Liberals likely to retain majority in Tasmania; Biden's ratings after 100 days
By Adrian Beaumont
With 79% counted in Saturdays Tasmanian election, the ABC is calling 12 of the 25 Tasmanian lower house seats for the Liberals, eight for Labor, two Greens and three undecided. Vote shares were 48.7%...
COVID in India: the deep-rooted issues behind the current crisis
By Vageesh Jain
India finds itself in the throes of a humanitarian disaster. Until March 2021, case numbers were low in most parts of the country, leading many to think that the worst was over. Much like in Brazil though, jingoism,...
Remote working: why some people are less productive at home than others – new research
By Stephen Bevan
Has working at home during lockdown made people more productive or not? This has been the subject of some lively debate recently.
Many companies do not routinely measure productivity. A large number will have...
The trucking industry has begun to turn electric — but passenger vehicles will take a little longer
By Gail Broadbent
Australias trucking industry is making moves to go electric. The latest development a system for using swappable batteries instead of time-consuming recharge stations for long-haul trucks between Sydney and Brisbane ...
The First Australians grew to a population of millions, much more than previous estimates
By Corey J. A. Bradshaw Et Al
We know it is more than 60,000 years since the first people entered the continent of Sahul the giant landmass that connected New Guinea, Australia and Tasmania when sea levels were lower than today.
But where the...
3 economic facts point to a big-spending federal budget
By Richard Holden
Its difficult to make predictions, the saying goes, especially about the future. The many predictions federal budgets make about the economy over the coming four years must therefore be taken with a large grain of...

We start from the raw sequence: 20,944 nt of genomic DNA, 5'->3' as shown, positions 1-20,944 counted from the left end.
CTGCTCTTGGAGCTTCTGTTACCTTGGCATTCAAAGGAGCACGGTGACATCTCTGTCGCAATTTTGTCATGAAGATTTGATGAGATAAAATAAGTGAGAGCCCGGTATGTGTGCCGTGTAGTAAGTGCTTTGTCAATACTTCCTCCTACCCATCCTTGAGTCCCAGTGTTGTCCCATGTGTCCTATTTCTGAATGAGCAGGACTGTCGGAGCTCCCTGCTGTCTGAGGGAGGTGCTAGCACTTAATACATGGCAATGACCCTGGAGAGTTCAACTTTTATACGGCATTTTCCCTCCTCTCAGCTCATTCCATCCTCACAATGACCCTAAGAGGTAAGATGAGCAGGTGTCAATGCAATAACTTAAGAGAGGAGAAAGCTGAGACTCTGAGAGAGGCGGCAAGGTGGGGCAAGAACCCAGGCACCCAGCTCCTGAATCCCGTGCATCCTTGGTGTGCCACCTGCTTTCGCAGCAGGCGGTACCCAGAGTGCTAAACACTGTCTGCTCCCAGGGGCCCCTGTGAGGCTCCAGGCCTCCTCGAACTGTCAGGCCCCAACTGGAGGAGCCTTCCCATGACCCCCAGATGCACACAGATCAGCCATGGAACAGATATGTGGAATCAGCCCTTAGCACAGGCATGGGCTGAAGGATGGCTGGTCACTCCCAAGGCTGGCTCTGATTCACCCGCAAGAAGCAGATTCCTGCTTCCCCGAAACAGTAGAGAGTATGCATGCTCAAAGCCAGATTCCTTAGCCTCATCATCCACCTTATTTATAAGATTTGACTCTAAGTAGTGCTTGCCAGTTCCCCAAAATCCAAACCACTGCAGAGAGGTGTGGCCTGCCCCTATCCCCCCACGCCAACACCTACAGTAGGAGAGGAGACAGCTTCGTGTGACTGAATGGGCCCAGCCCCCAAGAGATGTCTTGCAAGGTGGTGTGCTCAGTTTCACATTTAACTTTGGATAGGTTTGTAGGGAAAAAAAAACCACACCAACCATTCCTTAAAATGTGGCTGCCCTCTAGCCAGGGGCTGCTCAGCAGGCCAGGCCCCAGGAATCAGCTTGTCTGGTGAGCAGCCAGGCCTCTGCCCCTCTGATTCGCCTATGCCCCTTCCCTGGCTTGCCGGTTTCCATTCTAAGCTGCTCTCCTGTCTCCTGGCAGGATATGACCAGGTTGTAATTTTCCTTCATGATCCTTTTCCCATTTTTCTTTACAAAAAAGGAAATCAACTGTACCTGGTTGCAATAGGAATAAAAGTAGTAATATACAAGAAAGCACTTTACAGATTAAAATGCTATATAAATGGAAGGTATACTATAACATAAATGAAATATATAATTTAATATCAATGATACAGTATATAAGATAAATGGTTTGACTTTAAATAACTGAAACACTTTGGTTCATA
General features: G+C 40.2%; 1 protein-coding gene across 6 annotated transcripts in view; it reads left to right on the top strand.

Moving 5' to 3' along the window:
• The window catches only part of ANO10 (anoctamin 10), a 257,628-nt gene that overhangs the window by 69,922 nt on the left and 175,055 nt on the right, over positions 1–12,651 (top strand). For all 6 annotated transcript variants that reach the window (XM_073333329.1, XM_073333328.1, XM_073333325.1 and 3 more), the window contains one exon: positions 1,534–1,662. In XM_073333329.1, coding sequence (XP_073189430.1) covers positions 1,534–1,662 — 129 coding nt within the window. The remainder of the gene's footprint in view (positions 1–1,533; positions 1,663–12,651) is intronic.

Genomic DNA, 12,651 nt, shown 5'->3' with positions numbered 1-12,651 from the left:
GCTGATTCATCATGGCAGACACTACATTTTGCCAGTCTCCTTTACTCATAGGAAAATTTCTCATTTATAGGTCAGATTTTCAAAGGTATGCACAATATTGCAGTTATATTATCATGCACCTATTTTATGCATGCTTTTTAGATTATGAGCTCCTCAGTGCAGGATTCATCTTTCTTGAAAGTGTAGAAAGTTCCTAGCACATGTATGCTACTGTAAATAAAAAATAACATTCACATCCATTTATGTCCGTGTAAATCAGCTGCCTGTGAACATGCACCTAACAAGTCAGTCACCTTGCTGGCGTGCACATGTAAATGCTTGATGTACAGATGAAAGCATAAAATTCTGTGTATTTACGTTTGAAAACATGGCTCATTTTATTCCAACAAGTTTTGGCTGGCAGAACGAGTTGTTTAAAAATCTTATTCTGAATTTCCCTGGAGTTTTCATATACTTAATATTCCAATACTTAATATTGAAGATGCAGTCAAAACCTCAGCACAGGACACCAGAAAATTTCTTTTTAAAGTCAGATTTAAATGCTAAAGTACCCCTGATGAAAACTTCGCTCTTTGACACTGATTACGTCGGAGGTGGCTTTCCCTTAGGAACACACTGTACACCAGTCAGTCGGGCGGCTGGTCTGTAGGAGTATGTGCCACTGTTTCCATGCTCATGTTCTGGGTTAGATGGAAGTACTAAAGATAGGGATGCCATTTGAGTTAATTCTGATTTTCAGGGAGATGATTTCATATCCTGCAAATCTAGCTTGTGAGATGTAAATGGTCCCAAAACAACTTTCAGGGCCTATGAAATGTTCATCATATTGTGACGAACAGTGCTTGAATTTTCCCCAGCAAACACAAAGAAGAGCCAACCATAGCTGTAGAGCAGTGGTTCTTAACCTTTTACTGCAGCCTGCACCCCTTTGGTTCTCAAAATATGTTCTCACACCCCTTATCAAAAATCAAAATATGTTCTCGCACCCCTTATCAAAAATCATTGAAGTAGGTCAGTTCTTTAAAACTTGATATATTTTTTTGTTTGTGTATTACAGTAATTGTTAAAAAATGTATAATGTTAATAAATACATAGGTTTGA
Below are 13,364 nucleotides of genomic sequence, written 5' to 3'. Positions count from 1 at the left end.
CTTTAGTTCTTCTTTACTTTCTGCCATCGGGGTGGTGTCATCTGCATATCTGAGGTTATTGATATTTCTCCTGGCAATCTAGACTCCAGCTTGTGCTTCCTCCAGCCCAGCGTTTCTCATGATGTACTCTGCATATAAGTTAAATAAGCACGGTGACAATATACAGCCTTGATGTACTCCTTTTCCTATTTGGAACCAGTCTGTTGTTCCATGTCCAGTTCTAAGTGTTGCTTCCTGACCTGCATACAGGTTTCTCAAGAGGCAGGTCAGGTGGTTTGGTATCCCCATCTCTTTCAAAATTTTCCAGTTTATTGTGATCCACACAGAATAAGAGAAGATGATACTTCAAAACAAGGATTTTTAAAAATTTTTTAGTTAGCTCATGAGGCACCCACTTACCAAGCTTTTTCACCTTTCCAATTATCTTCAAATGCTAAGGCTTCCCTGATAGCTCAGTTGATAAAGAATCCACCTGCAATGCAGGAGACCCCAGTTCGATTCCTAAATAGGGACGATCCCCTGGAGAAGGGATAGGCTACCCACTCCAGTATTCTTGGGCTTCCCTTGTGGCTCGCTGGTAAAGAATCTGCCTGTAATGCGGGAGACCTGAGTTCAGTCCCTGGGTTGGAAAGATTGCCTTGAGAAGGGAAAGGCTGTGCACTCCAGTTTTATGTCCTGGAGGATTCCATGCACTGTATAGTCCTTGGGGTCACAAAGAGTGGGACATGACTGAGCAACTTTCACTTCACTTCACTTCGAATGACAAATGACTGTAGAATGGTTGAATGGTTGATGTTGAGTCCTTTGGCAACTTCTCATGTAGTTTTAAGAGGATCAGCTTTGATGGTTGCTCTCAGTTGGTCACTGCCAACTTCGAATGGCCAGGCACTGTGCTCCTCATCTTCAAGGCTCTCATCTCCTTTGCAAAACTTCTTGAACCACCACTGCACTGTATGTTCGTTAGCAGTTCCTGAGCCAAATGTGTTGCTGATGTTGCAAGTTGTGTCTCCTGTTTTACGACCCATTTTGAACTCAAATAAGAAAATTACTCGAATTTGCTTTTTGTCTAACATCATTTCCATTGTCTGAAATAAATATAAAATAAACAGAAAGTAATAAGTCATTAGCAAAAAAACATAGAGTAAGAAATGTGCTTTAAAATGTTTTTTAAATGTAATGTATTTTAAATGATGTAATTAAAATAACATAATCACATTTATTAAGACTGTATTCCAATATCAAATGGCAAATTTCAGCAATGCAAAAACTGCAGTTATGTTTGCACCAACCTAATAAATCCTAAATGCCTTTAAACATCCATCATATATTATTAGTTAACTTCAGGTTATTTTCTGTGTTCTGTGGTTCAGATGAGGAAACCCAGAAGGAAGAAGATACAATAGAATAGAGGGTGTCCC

Not two different worlds: QAnon and the offline dangers of online speech
By Chandell Gosse Et Al
The new docuseries, Q: Into the Storm, is an investigation into the QAnon conspiracy theory and the shadowy online subcultures and spaces that fuel it. An important narrative throughout the series is the negative...
82% of Americans want paid maternity leave – making it as popular as chocolate
By Chris Knoester Et Al
The United States is the only wealthy nation that doesnt guarantee paid leave to mothers after they give birth or adopt a child. The vast majority of Americans would like to see that change.
According to a YouGov poll...
India's crisis deepens, but vaccine sharing is yet to materialise
By Rob Reddick
Indias deadly second wave is continuing to worsen, with daily new cases consistently exceeding 300,000 and deaths now having surpassed 3,000 a day. Hospitals are running out of intensive care beds and many are critically...
Post Office scandal reveals a hidden world of outsourced IT the government trusts but does not understand
By Helen Margetts
The convictions of 39 Post Office workers were quashed on April 23 after the UKs court of appeal heard that the crimes for which theyd been accused were in fact caused by the organisations Horizon IT system.